What’s up with 3D printing?

Industrial revolution?

Industrial revolution? First print was more like a stringy mess of loosely organized plastic. It did get better.

I have been spending  a fair bit of time the past few months getting under the skin of 3D printing. Or vice versa. It was my first research area after leaving my previous job, and so far it has spun off a few projects and given me a couple of new business directions to explore. This is no in-depth analysis of the promises of 3D printing and whether those promises are supported or not. Others have written about that and for a firehose style catch up I suggest trawling through the 3D Printing Industry site.

This is a simple run-down of the high-level characteristics that got me started and continue to interest me:

  • It’s a textbook case of a disruptive technology
  • It’s cool to make actual things
  • It bridges hardware and software
  • It affects both consumers and businesses

It’s a textbook case of a disruptive technology

3D printing is being disrupted. The technology (or access to it) is changing and new users, usage patterns and business models result. The technology introduced is smaller and cheaper, it is not able to do things the traditional, industrial customers of 3D printing technology need it for – it ticks all the boxes. This is true whether looking at the FDM (Fused Deposition Modeling = squeezing out melted plastic) process used in the first wave of consumer printers, or the more advanced technologies for handling metals and other materials still only possible with expensive, industrial grade machinery. For the technologies not being sold to consumers yet, they are being made available through printing services like Shapeways etc., removing the need for large upfront capital investments.

I might challenge myself on this one some other time, or at least dig a little deeper on the whole “disruptive technology” view on things. I think that label is a bit cheap to apply and is often assumed to mean “awesome” and “guaranteed  success” instead of “painful”, “soul-sucking” and “most likely bankrupt living with parents”. Another day, another rant.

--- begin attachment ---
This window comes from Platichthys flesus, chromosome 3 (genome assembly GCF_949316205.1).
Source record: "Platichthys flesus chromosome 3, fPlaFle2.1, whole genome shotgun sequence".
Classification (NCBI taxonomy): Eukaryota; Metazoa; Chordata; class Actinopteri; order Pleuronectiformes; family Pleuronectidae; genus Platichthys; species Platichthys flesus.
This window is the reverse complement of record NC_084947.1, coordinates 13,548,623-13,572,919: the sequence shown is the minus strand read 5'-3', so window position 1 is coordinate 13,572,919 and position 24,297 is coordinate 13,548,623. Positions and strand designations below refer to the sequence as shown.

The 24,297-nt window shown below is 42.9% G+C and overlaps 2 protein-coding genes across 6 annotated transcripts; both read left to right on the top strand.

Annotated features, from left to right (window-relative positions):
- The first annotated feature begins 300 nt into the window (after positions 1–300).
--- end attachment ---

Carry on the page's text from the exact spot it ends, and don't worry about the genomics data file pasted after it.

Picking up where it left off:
It’s cool to make actual things

My work for the last six years has largely been as a pixel pusher. I haven’t welded, assembled or built anything besides IKEA furniture for a very long time. Getting to play with 3D printers put me straight back into tinkering mode.  First, in terms of tinkering with the machine itself and getting it up and running. Second, when you get to printing, playing around with product designs and getting that first homemade bicycle light holder precariously attached to your bike. Lastly, and my main interest, is getting to work with people who are actually good at making things and figuring out how to help them make the most of what the new technologies have to offer.

It bridges hardware and software.

There is the hardware aspect of making the printers themselves and getting them in the hands of consumers. More interesting to me is the aspect of what other hardware products will be enabled by having 3D printing accessible as a manufacturing method. Examples so far, outside of aerospace and novelty products, are things like custom jewelry and prosthetic limbs. Being a digital form of manufacturing based on design files, software patterns start applying to the creation of hardware using 3D printing. As complexity is free in 3D printing, software abstractions on top of the technology is what will allow it to solve real problems for individual end-users.

It affects both consumers and businesses

3D printing is directly and indirectly enabling a whole wave of new businesses and a few new business models. Whether it is putting a design in the Shapeways shop to make a few extra bucks, launching a product for direct sale manufactured on your own set of printers, creating more accessible design tools, or something else entirely.

Bonus: It was  a damn good answer to “why are you quitting your job?”

Everyone has heard about 3D printing. Still, the general understanding is vague enough that most times the response is “oh awesome” and possibly “I saw you can print guns now”. So it hit the sweet spot where it’s recognizable to most people but few were able to challenge whether my answer was really a good one 🙂

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